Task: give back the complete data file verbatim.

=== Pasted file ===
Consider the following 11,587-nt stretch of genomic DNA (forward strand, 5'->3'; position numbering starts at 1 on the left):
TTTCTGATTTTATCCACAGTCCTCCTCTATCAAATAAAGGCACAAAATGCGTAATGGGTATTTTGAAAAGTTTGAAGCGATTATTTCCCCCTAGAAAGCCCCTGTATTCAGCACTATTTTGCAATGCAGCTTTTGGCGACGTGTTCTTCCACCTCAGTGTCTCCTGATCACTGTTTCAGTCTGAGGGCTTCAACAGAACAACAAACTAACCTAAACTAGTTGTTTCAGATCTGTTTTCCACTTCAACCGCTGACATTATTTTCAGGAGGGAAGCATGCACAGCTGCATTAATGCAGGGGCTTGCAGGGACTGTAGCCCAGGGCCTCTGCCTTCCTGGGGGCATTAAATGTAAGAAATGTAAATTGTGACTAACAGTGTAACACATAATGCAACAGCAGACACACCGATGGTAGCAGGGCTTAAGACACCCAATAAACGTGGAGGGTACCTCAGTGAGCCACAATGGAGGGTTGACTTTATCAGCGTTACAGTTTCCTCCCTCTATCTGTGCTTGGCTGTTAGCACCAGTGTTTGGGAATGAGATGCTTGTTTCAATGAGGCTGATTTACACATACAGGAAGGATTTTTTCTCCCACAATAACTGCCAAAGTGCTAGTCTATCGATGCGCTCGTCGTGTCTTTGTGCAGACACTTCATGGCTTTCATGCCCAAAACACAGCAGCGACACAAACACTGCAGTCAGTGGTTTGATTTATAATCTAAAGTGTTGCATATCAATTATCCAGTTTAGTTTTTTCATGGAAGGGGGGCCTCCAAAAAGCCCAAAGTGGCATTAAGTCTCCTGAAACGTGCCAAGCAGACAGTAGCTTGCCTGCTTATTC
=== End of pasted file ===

Consider the following 11,587-nt stretch of genomic DNA (forward strand, 5'->3'; position numbering starts at 1 on the left):
TTTCTGATTTTATCCACAGTCCTCCTCTATCAAATAAAGGCACAAAATGCGTAATGGGTATTTTGAAAAGTTTGAAGCGATTATTTCCCCCTAGAAAGCCCCTGTATTCAGCACTATTTTGCAATGCAGCTTTTGGCGACGTGTTCTTCCACCTCAGTGTCTCCTGATCACTGTTTCAGTCTGAGGGCTTCAACAGAACAACAAACTAACCTAAACTAGTTGTTTCAGATCTGTTTTCCACTTCAACCGCTGACATTATTTTCAGGAGGGAAGCATGCACAGCTGCATTAATGCAGGGGCTTGCAGGGACTGTAGCCCAGGGCCTCTGCCTTCCTGGGGGCATTAAATGTAAGAAATGTAAATTGTGACTAACAGTGTAACACATAATGCAACAGCAGACACACCGATGGTAGCAGGGCTTAAGACACCCAATAAACGTGGAGGGTACCTCAGTGAGCCACAATGGAGGGTTGACTTTATCAGCGTTACAGTTTCCTCCCTCTATCTGTGCTTGGCTGTTAGCACCAGTGTTTGGGAATGAGATGCTTGTTTCAATGAGGCTGATTTACACATACAGGAAGGATTTTTTCTCCCACAATAACTGCCAAAGTGCTAGTCTATCGATGCGCTCGTCGTGTCTTTGTGCAGACACTTCATGGCTTTCATGCCCAAAACACAGCAGCGACACAAACACTGCAGTCAGTGGTTTGATTTATAATCTAAAGTGTTGCATATCAATTATCCAGTTTAGTTTTTTCATGGAAGGGGGGCCTCCAAAAAGCCCAAAGTGGCATTAAGTCTCCTGAAACGTGCCAAGCAGACAGTAGCTTGCCTGCTTATTC